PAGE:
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3 habits that can help your mental health

Mental health

The Center for Disease Control estimates that nearly 50% percent of Americans will develop at mental illness during their life. Studies show that anxiety, depression and stress are all on the rise in America.
There are physical things you can do to help support your mental health though. IMPORTANT: If you feel extreme sadness or anger or have feelings of self harm you should seek mental health help immediately. It is no worse to seek medical attention for a mental condition than it is a physical condition such as a cold.


Physical exercise has been shown to ease depression, anxiety and numerous other mental health conditions. A 10 minute walk in natural can boost a persons mood for up to 2 hours! Just 20 minutes of exercise lowers stress levels measurably. After only 7 minutes of physical activity the happy endorphin chemicals are released in to the body.

You can go for a “good walk” with the sole intention of being happier or you can use walking to get fit. If you don’t think you can fit exercise in to your schedule, learn how to make time to exercise.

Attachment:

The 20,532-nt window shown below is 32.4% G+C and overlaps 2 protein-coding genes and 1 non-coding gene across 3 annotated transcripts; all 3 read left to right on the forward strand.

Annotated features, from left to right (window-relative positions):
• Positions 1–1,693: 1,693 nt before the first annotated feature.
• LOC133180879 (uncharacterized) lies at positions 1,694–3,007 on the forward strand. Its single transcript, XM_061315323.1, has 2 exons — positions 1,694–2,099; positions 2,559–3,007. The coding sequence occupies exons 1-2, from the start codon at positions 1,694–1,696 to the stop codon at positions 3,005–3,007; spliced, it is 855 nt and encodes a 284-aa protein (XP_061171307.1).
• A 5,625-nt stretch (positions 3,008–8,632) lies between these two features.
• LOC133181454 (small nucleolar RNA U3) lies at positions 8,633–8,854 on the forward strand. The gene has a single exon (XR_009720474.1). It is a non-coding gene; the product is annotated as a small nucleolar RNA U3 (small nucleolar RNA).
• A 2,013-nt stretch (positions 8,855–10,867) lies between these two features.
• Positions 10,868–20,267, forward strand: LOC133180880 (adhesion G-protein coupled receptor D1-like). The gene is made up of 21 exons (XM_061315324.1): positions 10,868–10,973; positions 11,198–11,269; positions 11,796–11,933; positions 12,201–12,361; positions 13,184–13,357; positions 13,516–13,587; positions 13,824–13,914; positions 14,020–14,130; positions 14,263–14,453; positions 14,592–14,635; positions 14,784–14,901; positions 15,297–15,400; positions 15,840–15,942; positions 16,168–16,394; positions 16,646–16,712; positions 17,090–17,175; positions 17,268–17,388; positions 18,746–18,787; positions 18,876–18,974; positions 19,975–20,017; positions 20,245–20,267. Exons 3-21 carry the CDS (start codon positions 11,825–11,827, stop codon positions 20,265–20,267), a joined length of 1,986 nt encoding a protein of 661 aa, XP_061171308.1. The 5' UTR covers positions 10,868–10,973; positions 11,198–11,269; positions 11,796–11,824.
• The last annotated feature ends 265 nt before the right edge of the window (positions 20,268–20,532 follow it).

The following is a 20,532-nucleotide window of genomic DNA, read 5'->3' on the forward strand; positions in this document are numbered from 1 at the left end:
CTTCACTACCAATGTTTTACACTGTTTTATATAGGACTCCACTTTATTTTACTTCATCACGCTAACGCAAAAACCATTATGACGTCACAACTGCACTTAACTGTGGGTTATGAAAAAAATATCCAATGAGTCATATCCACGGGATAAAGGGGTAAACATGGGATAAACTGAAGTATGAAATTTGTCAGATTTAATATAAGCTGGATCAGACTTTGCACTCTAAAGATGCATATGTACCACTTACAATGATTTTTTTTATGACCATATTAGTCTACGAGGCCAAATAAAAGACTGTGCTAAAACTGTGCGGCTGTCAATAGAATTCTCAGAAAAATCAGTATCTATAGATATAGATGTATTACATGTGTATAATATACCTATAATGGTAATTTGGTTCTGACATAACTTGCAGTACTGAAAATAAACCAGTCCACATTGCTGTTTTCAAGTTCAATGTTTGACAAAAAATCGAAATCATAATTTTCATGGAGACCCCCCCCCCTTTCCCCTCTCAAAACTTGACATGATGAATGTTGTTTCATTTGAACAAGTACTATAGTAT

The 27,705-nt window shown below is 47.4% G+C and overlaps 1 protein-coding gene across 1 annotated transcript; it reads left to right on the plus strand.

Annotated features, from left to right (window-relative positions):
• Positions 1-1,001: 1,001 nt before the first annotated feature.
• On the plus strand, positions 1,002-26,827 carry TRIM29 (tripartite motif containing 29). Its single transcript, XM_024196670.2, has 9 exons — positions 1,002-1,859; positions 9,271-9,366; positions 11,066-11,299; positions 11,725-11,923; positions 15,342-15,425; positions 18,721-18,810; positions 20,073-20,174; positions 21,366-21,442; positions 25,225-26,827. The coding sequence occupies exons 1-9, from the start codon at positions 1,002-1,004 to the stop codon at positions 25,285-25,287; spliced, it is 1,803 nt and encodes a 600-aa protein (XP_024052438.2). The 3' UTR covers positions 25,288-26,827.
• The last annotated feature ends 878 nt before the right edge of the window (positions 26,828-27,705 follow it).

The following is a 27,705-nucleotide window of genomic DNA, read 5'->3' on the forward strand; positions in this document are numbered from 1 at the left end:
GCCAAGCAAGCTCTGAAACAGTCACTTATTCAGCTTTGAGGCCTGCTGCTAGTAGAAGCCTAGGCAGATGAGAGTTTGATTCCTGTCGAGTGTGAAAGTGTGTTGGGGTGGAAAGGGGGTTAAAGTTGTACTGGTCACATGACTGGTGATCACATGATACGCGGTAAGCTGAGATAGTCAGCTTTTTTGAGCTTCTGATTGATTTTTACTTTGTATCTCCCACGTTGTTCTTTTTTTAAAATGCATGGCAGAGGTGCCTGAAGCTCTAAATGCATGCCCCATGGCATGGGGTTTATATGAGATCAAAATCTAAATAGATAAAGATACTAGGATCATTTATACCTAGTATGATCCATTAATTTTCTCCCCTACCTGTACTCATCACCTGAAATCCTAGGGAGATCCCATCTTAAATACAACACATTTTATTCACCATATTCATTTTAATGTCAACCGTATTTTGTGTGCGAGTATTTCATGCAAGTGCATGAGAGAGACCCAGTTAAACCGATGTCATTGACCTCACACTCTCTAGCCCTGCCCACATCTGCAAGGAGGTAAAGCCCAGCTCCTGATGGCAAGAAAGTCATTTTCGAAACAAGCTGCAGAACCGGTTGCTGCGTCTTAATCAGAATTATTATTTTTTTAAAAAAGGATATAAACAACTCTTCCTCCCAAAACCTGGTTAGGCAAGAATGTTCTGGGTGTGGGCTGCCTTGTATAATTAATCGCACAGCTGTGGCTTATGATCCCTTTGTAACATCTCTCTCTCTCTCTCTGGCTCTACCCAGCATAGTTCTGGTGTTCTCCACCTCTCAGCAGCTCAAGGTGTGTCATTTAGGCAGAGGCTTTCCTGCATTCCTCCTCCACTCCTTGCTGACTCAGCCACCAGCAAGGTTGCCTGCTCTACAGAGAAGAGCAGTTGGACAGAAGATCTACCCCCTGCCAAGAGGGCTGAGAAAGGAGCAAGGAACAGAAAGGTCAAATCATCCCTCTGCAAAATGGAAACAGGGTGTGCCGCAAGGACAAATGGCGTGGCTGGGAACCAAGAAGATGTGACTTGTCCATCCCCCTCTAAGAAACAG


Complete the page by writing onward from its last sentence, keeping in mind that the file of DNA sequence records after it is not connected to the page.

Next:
There has been numerous studies in to the mental health benefits of meditation. Regular meditation practice has been found to help with anxiety and depression. MRI’s have shown decreased activity in the amygdala part of the brain that controls stress and increased activity in the hippocampus part of the brain that controls happiness. 

When it comes to meditation “little and often” is much better than “lots rarely.” Five minutes of daily meditation has been shown to have a great effect than 35 minutes of meditation once a week.
A great way to start meditating is to set your alarm 10 minutes earlier in the morning and use that time to meditate. There are a plethora of great apps to guide you through your meditation practice.


Expressing gratitude has been found to help gain more more patience, to improved self-care, to better relationships and to be measurably happier.

One study at the University of California Davis found that the group of people they studied that wrote down what they were grateful for exercised more often, had fewer ailments and were more optimistic about the future than the other group

Another study at the University of Pennsylvania found that people who wrote thank you letters felt happier for a whole month afterwards. The same study also found that writing down three positive things every day for a week boosted happiness for six months.

Scientists studying positive psychology have also found that a one-time act of gratitude produces an immediate 10% increase in happiness and 35% reduction in depressive symptoms.

A couple of ways to make gratitude a habit are:
Write a reminder to write down three things you are grateful for in a journal after you brush your teeth at bedtime.
Set a reminder on your phone to email yourself one thing you are grateful for and to send one email letting someone else know that you are thankful for their help at 8.00pm each night.